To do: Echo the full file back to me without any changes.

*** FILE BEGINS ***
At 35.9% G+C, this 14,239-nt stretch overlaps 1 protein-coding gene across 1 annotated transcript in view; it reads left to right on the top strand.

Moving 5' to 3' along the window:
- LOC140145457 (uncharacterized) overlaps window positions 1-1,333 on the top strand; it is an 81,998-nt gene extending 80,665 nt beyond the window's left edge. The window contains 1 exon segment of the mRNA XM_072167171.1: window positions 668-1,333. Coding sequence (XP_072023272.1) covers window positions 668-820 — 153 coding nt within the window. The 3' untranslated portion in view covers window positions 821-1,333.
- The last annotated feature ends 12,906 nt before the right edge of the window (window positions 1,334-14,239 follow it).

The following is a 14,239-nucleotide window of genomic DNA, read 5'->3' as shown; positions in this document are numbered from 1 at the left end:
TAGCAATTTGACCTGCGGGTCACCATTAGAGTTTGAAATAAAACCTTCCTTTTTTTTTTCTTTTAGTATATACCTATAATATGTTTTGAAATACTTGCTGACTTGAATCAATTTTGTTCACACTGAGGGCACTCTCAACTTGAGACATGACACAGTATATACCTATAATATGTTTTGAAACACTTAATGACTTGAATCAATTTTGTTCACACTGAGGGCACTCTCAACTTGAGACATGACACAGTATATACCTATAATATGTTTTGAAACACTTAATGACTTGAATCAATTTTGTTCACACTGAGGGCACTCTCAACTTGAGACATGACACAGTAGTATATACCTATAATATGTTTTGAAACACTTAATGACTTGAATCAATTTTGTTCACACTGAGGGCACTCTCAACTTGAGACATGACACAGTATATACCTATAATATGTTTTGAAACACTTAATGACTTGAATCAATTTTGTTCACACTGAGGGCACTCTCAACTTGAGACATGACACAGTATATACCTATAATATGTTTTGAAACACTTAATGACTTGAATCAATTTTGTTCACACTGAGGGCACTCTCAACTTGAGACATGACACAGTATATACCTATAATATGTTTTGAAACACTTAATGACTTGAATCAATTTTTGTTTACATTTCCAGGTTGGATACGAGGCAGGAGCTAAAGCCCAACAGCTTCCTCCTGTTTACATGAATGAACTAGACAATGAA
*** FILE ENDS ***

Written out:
At 35.9% G+C, this 14,239-nt stretch overlaps 1 protein-coding gene across 1 annotated transcript in view; it reads left to right on the top strand.

Moving 5' to 3' along the window:
- LOC140145457 (uncharacterized) overlaps window positions 1-1,333 on the top strand; it is an 81,998-nt gene extending 80,665 nt beyond the window's left edge. The window contains 1 exon segment of the mRNA XM_072167171.1: window positions 668-1,333. Coding sequence (XP_072023272.1) covers window positions 668-820 — 153 coding nt within the window. The 3' untranslated portion in view covers window positions 821-1,333.
- The last annotated feature ends 12,906 nt before the right edge of the window (window positions 1,334-14,239 follow it).

The following is a 14,239-nucleotide window of genomic DNA, read 5'->3' as shown; positions in this document are numbered from 1 at the left end:
TAGCAATTTGACCTGCGGGTCACCATTAGAGTTTGAAATAAAACCTTCCTTTTTTTTTTCTTTTAGTATATACCTATAATATGTTTTGAAATACTTGCTGACTTGAATCAATTTTGTTCACACTGAGGGCACTCTCAACTTGAGACATGACACAGTATATACCTATAATATGTTTTGAAACACTTAATGACTTGAATCAATTTTGTTCACACTGAGGGCACTCTCAACTTGAGACATGACACAGTATATACCTATAATATGTTTTGAAACACTTAATGACTTGAATCAATTTTGTTCACACTGAGGGCACTCTCAACTTGAGACATGACACAGTAGTATATACCTATAATATGTTTTGAAACACTTAATGACTTGAATCAATTTTGTTCACACTGAGGGCACTCTCAACTTGAGACATGACACAGTATATACCTATAATATGTTTTGAAACACTTAATGACTTGAATCAATTTTGTTCACACTGAGGGCACTCTCAACTTGAGACATGACACAGTATATACCTATAATATGTTTTGAAACACTTAATGACTTGAATCAATTTTGTTCACACTGAGGGCACTCTCAACTTGAGACATGACACAGTATATACCTATAATATGTTTTGAAACACTTAATGACTTGAATCAATTTTTGTTTACATTTCCAGGTTGGATACGAGGCAGGAGCTAAAGCCCAACAGCTTCCTCCTGTTTACATGAATGAACTAGACAATGAA